The News September 4-9: Bye headphones

Stories of the Week

Kabul's nightmare. Three separate bombings hit the Afghan capital on Sunday, all of which have been claimed by the Taliban. The attacks targeted various areas -- near the Defense Ministry, and then in a business and residential district. The attack left dozens dead and many more injured, stunning an already-teetering Kabul. Last week, the American University in Kabul was targeted by militants who ultimately killed 13 people.

iPhone: Still for rich people. As most affluent people who follow technology are now aware, the latest iPhone has been unveiled by Apple. While there are a few appealing components (water proofing is something few people will object to), it is attracting attention mostly for what it lacks: a headphone jack. The alternative?  Expensive headphones that will connect to the phones without a jack. (Although adapters are a thing.) This is bad news for many people, namely those without a surplus of cash and women, who frequently rely on headphones to avoid their greatest enemy, men. Also for Earth, the planet containing the toxic waste lake in Mongolia where Apple products send their waste.

Rapinoe revolt. Megan Rapinoe, a big name in the world of women's soccer, recently added her name in solidarity with football player Colin Kaepernick, who chose not to stand for the national anthem in support of Black Lives Matter. Rapinoe kneeled during the anthem at a game, and later told the press that, as a gay American, she empathized with the struggles of other marginalized communities and wanted to express solidarity.  She also emphasized that she planned to carry her protest throughout the season. This was quickly thwarted by the owner of the Washington Spirit, the team that Rapinoe's Seattle Reign played on Wednesday. Bill Lynch, who also appears to be a noted homophobe, released a statement prior to the game accusing Rapinoe of 'hijacking' the anthem. In response, Lynch had the anthem played without the players on the field, in order to avoid Rapinoe's kneel. This has, of course, backfired. Severely

Kabul, Afghanistan. (Ninara - Flickr)

Kabul, Afghanistan. (Ninara - Flickr)

Blues Buzz

How one woman's white mother helped her find her Blackness. Oh, Lena Dunham. A plant-based burger. Queer death and The Price of Salt. The South is organizing but no one is covering it. Female ejaculation. Elephants trekking for their lives. Biracial Miss Japan. Why don't Black women on TV get to be mentally ill? The queer fairytale we all needed. Jill Stein, felon. 228 years for a Muslim-American judge. Making the outdoors less white. DC's sex barbershop. Misandrist back-to-school gear. White men telling female presidential candidates to smile. Hasidic hackers. What is Aleppo? Mexico in color.


 

Regional Updates

South Asia:

Southeast & East Asia:

  • A stir was caused when China seemed to intentionally snub US President Barack Obama as he arrived for the G20 summit.
  • China is warning pro-democracy Hong Kong residents to check themselves. 
  • Barack Obama became the first sitting US president to visit Laos this week. The ASEAN summit was being hosted by the southeast Asian country. He also apologized for the US' bombing of the country during its war with Vietnam -- a bombing so heinous it is still killing Laotian citizens who encounter unexploded bombs.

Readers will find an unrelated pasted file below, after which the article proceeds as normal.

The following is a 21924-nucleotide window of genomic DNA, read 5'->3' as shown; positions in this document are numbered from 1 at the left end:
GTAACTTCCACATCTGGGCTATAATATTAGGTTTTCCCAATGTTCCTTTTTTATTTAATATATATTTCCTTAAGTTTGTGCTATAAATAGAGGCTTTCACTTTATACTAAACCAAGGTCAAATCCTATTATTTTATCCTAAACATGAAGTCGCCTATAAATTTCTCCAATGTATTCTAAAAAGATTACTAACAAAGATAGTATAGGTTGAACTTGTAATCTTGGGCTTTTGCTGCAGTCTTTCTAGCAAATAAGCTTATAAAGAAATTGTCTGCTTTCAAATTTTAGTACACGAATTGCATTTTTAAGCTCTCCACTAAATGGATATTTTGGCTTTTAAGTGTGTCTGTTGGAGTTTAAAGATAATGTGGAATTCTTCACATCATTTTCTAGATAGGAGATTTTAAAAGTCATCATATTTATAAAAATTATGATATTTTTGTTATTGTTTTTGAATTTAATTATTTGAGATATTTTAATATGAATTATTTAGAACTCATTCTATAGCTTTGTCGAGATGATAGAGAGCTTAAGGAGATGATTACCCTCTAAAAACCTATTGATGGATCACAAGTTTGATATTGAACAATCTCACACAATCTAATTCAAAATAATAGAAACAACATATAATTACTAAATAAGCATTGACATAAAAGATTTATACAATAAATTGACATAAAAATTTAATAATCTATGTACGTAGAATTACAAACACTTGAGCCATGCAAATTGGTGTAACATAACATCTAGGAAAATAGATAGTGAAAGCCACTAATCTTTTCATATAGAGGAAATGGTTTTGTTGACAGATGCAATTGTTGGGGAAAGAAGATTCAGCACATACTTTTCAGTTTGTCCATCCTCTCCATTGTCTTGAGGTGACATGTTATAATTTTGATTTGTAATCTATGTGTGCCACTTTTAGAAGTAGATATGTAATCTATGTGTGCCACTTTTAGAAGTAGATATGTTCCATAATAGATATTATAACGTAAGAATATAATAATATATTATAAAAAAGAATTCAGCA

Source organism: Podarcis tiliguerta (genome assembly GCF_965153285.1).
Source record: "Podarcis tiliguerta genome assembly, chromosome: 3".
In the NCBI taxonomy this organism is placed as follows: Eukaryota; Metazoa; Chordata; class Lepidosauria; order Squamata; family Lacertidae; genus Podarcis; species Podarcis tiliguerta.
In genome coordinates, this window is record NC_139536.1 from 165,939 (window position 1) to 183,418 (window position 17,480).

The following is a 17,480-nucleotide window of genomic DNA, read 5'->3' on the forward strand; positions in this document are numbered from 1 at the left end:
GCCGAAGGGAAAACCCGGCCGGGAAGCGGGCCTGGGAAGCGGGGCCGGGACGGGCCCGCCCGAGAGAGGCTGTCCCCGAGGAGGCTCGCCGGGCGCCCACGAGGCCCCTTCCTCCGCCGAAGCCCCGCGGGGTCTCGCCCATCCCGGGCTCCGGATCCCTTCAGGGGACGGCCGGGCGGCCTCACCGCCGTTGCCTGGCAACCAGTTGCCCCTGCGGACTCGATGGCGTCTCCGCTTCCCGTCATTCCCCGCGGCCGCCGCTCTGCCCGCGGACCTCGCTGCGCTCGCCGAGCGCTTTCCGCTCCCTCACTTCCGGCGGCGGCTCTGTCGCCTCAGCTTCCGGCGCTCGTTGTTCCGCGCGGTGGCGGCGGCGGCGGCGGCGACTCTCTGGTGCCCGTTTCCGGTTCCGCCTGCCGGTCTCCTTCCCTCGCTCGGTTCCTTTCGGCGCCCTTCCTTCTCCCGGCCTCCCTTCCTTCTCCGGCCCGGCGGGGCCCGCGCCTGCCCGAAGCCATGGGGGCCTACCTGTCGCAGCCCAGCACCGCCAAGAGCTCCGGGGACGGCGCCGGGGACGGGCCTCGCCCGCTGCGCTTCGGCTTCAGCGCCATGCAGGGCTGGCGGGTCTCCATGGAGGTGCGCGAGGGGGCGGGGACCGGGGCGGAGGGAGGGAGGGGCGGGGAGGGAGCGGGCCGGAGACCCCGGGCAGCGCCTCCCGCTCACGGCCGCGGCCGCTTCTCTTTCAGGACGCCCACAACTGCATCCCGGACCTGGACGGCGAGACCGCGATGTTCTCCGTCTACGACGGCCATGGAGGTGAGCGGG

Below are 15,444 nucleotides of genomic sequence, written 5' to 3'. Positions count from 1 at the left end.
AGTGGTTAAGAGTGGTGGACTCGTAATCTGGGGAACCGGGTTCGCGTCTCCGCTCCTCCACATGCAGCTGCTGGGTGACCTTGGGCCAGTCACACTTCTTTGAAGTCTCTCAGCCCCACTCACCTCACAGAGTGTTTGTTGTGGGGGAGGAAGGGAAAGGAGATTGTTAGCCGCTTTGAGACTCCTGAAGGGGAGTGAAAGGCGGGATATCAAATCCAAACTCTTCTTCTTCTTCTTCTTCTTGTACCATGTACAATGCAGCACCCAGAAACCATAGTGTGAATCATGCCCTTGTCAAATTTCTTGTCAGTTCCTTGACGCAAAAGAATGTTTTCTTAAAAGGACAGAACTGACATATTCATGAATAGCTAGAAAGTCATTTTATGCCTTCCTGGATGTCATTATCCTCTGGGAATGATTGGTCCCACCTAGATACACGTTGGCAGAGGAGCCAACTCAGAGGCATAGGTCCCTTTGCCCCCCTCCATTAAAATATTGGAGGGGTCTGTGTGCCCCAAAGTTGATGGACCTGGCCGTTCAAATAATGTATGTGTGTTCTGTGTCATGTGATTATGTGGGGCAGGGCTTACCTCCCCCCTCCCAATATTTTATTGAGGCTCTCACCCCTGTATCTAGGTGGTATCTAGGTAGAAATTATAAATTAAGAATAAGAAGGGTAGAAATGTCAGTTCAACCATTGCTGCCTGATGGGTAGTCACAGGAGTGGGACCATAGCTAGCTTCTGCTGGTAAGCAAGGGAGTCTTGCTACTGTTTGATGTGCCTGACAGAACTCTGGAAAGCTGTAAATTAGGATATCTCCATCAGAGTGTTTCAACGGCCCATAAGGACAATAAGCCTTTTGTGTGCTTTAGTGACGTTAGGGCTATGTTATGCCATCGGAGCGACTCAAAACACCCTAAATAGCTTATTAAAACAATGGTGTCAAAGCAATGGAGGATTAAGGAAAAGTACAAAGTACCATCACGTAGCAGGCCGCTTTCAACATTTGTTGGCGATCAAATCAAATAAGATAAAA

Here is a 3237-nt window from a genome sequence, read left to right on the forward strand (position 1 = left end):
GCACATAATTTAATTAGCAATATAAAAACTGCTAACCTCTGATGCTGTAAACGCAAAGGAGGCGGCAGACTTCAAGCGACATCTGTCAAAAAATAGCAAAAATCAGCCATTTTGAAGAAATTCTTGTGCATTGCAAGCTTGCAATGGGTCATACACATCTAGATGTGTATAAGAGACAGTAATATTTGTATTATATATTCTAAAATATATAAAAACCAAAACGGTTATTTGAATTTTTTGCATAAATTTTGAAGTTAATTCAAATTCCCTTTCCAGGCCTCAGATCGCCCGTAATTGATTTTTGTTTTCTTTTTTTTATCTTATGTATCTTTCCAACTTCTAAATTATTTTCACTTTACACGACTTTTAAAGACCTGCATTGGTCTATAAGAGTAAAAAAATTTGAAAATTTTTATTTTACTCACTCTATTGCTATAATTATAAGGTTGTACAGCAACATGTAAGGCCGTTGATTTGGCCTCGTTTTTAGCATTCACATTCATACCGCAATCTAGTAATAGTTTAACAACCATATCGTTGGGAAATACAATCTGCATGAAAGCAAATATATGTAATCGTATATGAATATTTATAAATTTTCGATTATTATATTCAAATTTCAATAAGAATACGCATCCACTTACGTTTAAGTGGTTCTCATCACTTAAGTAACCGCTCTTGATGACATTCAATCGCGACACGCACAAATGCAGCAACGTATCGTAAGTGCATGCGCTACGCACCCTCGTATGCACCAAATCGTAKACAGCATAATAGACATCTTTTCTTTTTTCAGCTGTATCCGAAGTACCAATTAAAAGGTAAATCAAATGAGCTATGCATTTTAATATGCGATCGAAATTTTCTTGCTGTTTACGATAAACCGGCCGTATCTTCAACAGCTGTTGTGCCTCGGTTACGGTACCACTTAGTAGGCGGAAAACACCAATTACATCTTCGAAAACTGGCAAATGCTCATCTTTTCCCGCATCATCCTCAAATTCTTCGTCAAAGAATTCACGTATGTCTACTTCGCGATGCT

• Not on Obama's agenda, however? A meeting with Rodrigo Duterte, the notorious president of the Philippines. Duterte called Obama the "son of a whore", a bit of name-calling that unsurprisingly prompted his American counterpart to cancel. 
  • Indonesia's narcotics chief called for a Philippine-style crackdown on drugs.
  • After running a deeply racist article warning travelers to avoid parts of London dominated by minorities (including members of the African, Middle Eastern, and South Asian diasporas), Air China has pulled the issue of its in-flight magazine. 

Europe & Eurasia:

  • No "points system" post-Brexit.
  • French residents of Calais want "the Jungle", a large refugee camp, disassembled permanently. 
  • Vladimir Putin has indicated a hope for the continuation of the policies enforced under Uzbekistan's late leader, Islam Karimov, who was by all accounts an authoritarian dictator. 
  • Isabelle Dinoire, the recipient of the world's first face transplant, died after a long illness. 
  • The camerawoman who tripped a refugee in Hungary last year will face disorderly conduct charges.

Middle East & North Africa:

  • Iran has called for a relaxation in Saudi Arabia's hold over the annual Hajj pilgrimage that millions of Muslims make every year. 
  • Three people died and many more were injured in a building collapse in Tel Aviv, Israel.
  • For the first time in two years, food aid has reached more than 30,000 Iraqis.
  • The Syrian government reportedly dropped chlorine gas on a rebel-held area in Aleppo.

Sub-Saharan Africa:

  • Riots in Gabon over the dubious re-election of the country's president are ongoing.
  • Three cases of polio have been identified in an area of Nigeria recently liberated from Boko Haram.
  • The US State Department is downplaying the near-murder of several US diplomats who were fired upon by South Sudanese troops, coming very close to killing them.
  • There seems to be no end in sight for South Africa's historic and miserable drought.

Americas:

Oceania:

Quote of the Week:

I hope your girlfriend breaks up with you as soon as possible. I hope she invents time travel so that she can break up with you before you tried to fob her off with “It’s not about the money, it’s the principle of the thing, and the principle of the thing is that I don’t think I should be held responsible when my actions have consequences I don’t like,” then travels further back in time to convince your ex-wife to leave you sooner. You’re a jerk. -- Dear Prudie

Blue Out: Playing the Komuz.